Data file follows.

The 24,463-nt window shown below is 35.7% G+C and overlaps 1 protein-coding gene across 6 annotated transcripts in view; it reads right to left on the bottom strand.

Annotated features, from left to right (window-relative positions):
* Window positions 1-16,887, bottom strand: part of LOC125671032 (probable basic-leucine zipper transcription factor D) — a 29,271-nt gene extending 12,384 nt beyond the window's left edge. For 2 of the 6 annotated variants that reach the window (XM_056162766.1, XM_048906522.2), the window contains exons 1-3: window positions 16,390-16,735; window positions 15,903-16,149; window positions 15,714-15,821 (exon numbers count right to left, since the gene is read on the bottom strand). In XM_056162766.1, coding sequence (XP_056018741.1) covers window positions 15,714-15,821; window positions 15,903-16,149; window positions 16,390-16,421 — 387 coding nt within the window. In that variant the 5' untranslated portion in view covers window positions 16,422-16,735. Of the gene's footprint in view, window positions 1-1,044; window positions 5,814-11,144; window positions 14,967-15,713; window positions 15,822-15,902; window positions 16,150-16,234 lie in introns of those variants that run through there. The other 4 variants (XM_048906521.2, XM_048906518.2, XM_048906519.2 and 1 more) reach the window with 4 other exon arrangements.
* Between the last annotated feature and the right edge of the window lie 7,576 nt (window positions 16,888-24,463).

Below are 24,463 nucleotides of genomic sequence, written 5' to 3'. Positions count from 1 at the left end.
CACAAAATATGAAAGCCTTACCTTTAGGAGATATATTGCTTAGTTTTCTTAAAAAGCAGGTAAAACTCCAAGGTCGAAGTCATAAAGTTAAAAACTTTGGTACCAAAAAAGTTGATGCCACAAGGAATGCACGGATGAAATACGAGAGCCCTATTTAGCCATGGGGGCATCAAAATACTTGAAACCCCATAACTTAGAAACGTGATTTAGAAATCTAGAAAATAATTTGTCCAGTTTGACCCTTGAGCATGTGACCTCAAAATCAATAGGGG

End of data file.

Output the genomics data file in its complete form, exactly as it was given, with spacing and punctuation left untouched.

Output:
The 24,463-nt window shown below is 35.7% G+C and overlaps 1 protein-coding gene across 6 annotated transcripts in view; it reads right to left on the bottom strand.

Annotated features, from left to right (window-relative positions):
* Window positions 1-16,887, bottom strand: part of LOC125671032 (probable basic-leucine zipper transcription factor D) — a 29,271-nt gene extending 12,384 nt beyond the window's left edge. For 2 of the 6 annotated variants that reach the window (XM_056162766.1, XM_048906522.2), the window contains exons 1-3: window positions 16,390-16,735; window positions 15,903-16,149; window positions 15,714-15,821 (exon numbers count right to left, since the gene is read on the bottom strand). In XM_056162766.1, coding sequence (XP_056018741.1) covers window positions 15,714-15,821; window positions 15,903-16,149; window positions 16,390-16,421 — 387 coding nt within the window. In that variant the 5' untranslated portion in view covers window positions 16,422-16,735. Of the gene's footprint in view, window positions 1-1,044; window positions 5,814-11,144; window positions 14,967-15,713; window positions 15,822-15,902; window positions 16,150-16,234 lie in introns of those variants that run through there. The other 4 variants (XM_048906521.2, XM_048906518.2, XM_048906519.2 and 1 more) reach the window with 4 other exon arrangements.
* Between the last annotated feature and the right edge of the window lie 7,576 nt (window positions 16,888-24,463).

Below are 24,463 nucleotides of genomic sequence, written 5' to 3'. Positions count from 1 at the left end.
CACAAAATATGAAAGCCTTACCTTTAGGAGATATATTGCTTAGTTTTCTTAAAAAGCAGGTAAAACTCCAAGGTCGAAGTCATAAAGTTAAAAACTTTGGTACCAAAAAAGTTGATGCCACAAGGAATGCACGGATGAAATACGAGAGCCCTATTTAGCCATGGGGGCATCAAAATACTTGAAACCCCATAACTTAGAAACGTGATTTAGAAATCTAGAAAATAATTTGTCCAGTTTGACCCTTGAGCATGTGACCTCAAAATCAATAGGGG